The Park Mesa Heights Community Council was certified March 23, 2002, early on in the Neighborhood Council movement.  Our purpose is to:

  1. Establish an open line of communication between Stakeholders and City agencies;
  2. Create a more livable community by increasing the safety and beauty of our community;
  3. Provide an open process by which all Stakeholders may involve themselves in affairs of the community;
  4. Educate and empower Stakeholders so they can make informed decisions about the quality and condition of the community and resolve common problems; and
  5. To create a forum that allows Stakeholders to address and express opinions on community issues.

The Park Mesa Heights Community Council consists of fifteen elected members which includes six officers and nine representatives of various constituencies, in an effort to reflect the diversity of our stakeholders.

Virtual Meeting Protocols

Please note, as a result of the Safer at Home Order we are working towards virtual meetings. The Department of Neighborhood Empowerment has created EmpowerLA Virtual Governance Protocols which may continue to be edited, in which case you can access them on the shared site. These protocols will guide our meetings in an online environment.

Regular Meeting Schedule

We hold our General Meetings on the 2nd Saturday, 10am and our Board Meetings on the 2nd Tuesday, 6pm. Please check our calendar to confirm when our next meeting is.

You may be wondering, “What is the difference between the meetings and which meeting should I come to?” All our meetings are open to the public and stakeholders, that’s you, are invited. Our Board Meetings are usually focused on business matters, such as minutes approval, whereas our General Meetings at Angeles Mesa Elementary are more likely to have interesting speakers on topics of interest to stakeholders.

Our meetings are governed by the Brown Act and our Bylaws.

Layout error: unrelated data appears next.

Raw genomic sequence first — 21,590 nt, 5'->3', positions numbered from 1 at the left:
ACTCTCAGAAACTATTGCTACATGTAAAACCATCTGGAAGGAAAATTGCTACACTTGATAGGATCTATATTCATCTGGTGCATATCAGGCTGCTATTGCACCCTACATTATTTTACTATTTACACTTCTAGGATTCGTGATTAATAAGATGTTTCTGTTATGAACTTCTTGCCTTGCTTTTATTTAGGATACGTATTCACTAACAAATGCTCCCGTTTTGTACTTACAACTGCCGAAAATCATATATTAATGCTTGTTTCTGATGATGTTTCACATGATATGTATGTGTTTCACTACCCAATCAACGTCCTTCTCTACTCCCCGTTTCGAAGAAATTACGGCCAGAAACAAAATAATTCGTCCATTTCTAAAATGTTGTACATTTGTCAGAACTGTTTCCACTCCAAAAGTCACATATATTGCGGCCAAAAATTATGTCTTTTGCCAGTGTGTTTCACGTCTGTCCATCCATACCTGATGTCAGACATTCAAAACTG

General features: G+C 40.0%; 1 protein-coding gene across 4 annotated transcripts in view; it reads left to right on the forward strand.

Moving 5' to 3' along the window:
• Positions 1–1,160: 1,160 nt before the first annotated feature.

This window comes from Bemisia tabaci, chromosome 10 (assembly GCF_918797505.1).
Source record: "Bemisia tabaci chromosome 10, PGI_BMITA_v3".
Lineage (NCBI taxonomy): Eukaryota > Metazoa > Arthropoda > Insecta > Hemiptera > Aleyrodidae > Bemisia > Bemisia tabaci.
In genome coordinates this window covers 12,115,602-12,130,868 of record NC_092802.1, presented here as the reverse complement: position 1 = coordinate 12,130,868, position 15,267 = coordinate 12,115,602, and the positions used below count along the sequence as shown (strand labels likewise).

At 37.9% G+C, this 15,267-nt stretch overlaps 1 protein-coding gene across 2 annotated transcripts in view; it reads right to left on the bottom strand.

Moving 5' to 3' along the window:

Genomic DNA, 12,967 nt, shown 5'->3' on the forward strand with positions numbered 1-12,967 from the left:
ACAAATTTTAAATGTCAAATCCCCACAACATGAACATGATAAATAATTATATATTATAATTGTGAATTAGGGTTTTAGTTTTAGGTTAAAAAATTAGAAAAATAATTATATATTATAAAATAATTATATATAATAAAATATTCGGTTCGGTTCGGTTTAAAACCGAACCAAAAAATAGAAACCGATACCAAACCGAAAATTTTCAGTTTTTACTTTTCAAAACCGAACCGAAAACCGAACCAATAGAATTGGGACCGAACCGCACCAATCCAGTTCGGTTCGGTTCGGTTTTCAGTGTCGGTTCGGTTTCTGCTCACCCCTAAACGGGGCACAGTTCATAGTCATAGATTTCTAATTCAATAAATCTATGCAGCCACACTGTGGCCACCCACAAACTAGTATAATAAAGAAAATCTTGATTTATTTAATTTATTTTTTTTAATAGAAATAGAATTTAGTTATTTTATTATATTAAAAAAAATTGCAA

thumbnail of ParkMesaHeights-Map

What is a Stakeholder?

A “stakeholder” shall be defined as those who live, work, or own real property in the neighborhood and also to those who declare a stake in the neighborhood as a community interest stakeholder, defined as a person who affirms a substantial and ongoing participation within our boundaries and who may be in a community organization such as, but not limited to, educational, non-profit and/or religious organizations.

How Can I Participate?

  • Come to a meeting. You are invited to speak during the public comment period. Please fill out a speaker card.
  • Request to have an item agendized. Please contact our President with your topic to have it discussed at our Executive Committee meetings so that it may be considered for the Board Meeting agenda.
  • Sign up for our emails. We email out our agendas and news to keep you informed.
  • Follow us on Facebook.
  • Join a Committee
  • Join the Board. Board members must be available to attend our regularly scheduled meetings and take the lead in projects in our community. Check our Board Page to see our openings. If you would like to join the Board, please contact our President with your your interest.


Supported with a moderate amount of City tax-payer money, Neighborhood Councils have approximately $42,000 yearly to spend at their discretion. Typical areas of expenditure include outreach and administrative support, youth and school support, neighborhood improvement projects, community-based events and activities, emergency preparedness, and park and landscape beautification. Organizations seeking support should complete the Application for Neighborhood Purposes Grant and submit it for consideration.

Please plan ahead, it can take 2-3 months or more to approve and process a funding request before payment is sent. The Board can only discuss and vote on items on the agenda, so completed Neighborhood Purposes Grant requests must be received at least a week prior to the next Executive Committee meeting to be considered for the agenda.

Neighborhood Council Funding System Dashboard

NCFP Policies – Updated 040819 Final